Resources including links to current Internal Revenue Service (IRS) guidance for U.S. citizens abroad are available under Federal Benefits and Obligations on the State Department website.
Who must file federal taxes?
All U.S. citizens and resident aliens must file a U.S. individual income tax return if they earn income at or above the filing requirement, even if they permanently live outside the United States and may not owe any tax because of income exclusion or tax credit.
When are 2019 federal tax returns due?
U.S. citizens abroad qualify for the extended IRS tax return filing and payment deadline of July 15, 2020. Learn more at: www.irs.gov/coronavirus.
Can I mail my return and payment?
You can mail your tax return and payment using the postal service or approved private delivery services. A list of approved delivery services is available on IRS.gov. If you mail a return from outside the United States, the date of filing is the postmark date. However, if you mail a payment, separately or with your return, your payment is not considered received until the date of actual receipt.
Where do I file?
If you are a U.S. citizen or resident alien and you live in a foreign country, mail your U.S. tax return to:
Department of the Treasury
Internal Revenue Service Center
Austin, TX 73301-0215
Can I file my return electronically?
You can prepare and e-file your income tax return, in many cases for free. Participating software companies make their products available through the IRS. E-File options are listed on IRS.gov.
Am I eligible for the Economic Impact Payment?
You may be one of the millions of Americans who has already received their Economic Impact Payment. The IRS continues to calculate and automatically send these payments to most eligible individuals. If you haven’t yet received a payment, you may need to give the IRS additional information. If you aren’t required to file a tax return, you may need to visit the Non-Filer tool. To find additional information and get answers to other frequently asked questions, visit the Economic Impact Payment and the Get My Payment tool frequently asked questions pages on IRS.gov. These FAQs are updated regularly.
Important IRS Links:
Other IRS Links:
Additional FAQs and Contact information for the IRS
There are several ways to receive tax information on the IRS website. The Interactive Tax Assistant tool takes you through a series of questions and gives you immediate responses to many tax law questions. International taxpayers can find answers on the FAQs about international individual tax matters page.
If you are a taxpayer with specific individual or business account questions you should contact the International Taxpayer Service Call Center by phone or fax. The International Call Center is operational Monday through Friday, from 6:00 a.m. to 11:00 p.m. (Eastern Time):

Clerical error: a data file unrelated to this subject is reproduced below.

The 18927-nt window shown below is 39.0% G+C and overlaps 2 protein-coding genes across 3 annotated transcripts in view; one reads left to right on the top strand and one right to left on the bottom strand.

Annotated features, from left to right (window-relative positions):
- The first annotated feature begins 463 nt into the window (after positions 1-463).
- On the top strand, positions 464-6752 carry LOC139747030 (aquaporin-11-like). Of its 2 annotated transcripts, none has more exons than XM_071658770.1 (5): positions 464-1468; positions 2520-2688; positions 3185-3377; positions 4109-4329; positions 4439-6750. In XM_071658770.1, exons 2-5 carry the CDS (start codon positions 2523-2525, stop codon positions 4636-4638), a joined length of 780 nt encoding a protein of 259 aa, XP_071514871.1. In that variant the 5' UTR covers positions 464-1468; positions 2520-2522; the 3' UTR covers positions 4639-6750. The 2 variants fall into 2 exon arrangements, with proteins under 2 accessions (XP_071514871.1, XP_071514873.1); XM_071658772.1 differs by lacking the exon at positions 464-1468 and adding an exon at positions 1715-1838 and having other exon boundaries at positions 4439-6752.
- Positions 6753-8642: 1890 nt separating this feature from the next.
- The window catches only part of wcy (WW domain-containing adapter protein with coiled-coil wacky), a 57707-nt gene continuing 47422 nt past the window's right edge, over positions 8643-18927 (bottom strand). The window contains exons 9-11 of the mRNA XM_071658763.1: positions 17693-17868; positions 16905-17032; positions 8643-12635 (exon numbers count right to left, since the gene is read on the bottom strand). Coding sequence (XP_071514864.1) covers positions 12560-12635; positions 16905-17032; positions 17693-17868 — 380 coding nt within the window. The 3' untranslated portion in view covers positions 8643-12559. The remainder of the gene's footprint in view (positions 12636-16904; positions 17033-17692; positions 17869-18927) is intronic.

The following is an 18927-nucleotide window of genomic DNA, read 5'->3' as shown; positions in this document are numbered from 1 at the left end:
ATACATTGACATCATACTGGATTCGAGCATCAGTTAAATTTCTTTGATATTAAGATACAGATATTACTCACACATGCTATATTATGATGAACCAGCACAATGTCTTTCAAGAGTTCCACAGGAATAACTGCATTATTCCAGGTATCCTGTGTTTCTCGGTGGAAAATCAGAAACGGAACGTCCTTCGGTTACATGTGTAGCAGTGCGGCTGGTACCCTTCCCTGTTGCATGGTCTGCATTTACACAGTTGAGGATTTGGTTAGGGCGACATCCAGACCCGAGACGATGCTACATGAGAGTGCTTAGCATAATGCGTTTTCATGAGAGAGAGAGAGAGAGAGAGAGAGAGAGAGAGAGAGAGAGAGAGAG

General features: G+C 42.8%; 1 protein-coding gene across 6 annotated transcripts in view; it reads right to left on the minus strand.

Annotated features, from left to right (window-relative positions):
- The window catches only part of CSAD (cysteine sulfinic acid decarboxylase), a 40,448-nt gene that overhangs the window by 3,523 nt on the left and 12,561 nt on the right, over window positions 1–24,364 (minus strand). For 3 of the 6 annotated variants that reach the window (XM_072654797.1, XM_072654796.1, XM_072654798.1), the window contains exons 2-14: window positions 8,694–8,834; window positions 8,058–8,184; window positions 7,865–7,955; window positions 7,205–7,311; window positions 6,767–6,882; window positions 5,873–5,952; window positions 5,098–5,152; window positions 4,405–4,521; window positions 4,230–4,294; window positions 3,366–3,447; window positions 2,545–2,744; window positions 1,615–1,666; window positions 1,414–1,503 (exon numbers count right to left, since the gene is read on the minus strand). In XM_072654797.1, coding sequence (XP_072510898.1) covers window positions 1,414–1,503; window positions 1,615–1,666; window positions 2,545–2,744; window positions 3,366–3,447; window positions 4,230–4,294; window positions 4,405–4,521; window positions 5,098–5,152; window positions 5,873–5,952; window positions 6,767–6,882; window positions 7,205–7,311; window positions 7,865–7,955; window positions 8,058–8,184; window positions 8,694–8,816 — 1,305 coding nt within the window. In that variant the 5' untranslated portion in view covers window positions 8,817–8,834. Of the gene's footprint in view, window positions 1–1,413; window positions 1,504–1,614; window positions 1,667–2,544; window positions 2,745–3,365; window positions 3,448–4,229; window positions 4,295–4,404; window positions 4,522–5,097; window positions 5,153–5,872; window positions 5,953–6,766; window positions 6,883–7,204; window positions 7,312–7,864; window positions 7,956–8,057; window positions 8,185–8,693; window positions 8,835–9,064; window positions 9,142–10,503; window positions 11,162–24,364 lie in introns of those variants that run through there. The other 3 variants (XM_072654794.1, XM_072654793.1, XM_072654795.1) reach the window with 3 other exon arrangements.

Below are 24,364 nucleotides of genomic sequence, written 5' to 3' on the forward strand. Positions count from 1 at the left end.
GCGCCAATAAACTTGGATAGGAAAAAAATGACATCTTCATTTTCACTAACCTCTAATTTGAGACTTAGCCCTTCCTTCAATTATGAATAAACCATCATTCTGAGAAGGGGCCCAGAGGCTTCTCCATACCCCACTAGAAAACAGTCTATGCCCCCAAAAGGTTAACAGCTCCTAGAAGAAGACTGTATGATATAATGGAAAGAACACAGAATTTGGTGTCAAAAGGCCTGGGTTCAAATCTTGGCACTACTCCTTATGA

Tel: 267-941-1000 (not toll-free)
Fax: 681-247-3101 (for international tax account issues only)
Taxpayer service, formerly offered at embassies and consulates, is no longer available. Please send your tax correspondence to the applicable address below.
Individual taxpayers outside the U.S. may contact the IRS by mail at:
Internal Revenue Service
Philadelphia, PA 19255-0725
Business taxpayers located outside the U.S. may also contact the IRS by mail at:
Internal Revenue Service
Ogden, UT 84201-0038
Foreign Account Tax Compliance Act (FATCA)
The Foreign Account Tax Compliance Act (FATCA) was enacted on March 18, 2010 by the U.S. Government in order to address concerns with offshore tax evasion. The law is not country-specific and applies to U.S. citizens and resident aliens and the financial institutions that hold their accounts worldwide. Some taxpayers will be required to file the Form 8938, Statement of Specified Foreign Financial Assets, with their income tax returns, when the total value of their specified foreign financial assets exceeds certain amounts. Specified foreign financial assets include foreign financial accounts and foreign financial investment assets not held in a domestic or foreign account. The Form 8938 filing requirement does not replace or otherwise affect a taxpayer’s obligation to file an FBAR. For more information, please visit this link.
Individual Taxpayer Identification Numbers (ITINs)
Each filer of a U.S. tax return and his/her dependents must provide a taxpayer identification number, either a U.S. Social Security Number (SSN) or an Individual Taxpayer Identification Number (ITIN). You should secure an SSN by using Form SS-5 (PDF 131 KB) if you qualify for one. If not, you should complete Form W-7. Both forms include all the necessary instructions to apply. To avoid being disallowed exemptions, you must obtain SSNs or ITINs for all children and dependents claimed on your income tax return.
Even if you have an ITIN already, you may need to renew your ITIN. All ITINs not used on a federal tax return at least once in the last three years will no longer be valid for use on a tax return as of Jan. 1, 2017. Additionally, all ITINs issued before 2013 began expiring in 2016, starting with those with middle digits of 78 and 79 (Example: (9XX-78-XXXX). All expired ITINs must be renewed before being used on a U.S. tax return. No action is needed by ITIN holders who don’t need to file a tax return next year. Also, there are new documentation requirements when applying for or renewing an ITIN for certain dependents. Find more information in the ITIN Expiration Frequently Asked Questions.
It is not necessary to come to the U.S. Embassy or Consulate as these offices do NOT issue the ITIN. There are public accounting firms overseas in certain countries that are acceptance agents for ITIN numbers. You will find a list of designated agents and the names and addresses at the IRS Acceptance Agent Program home page.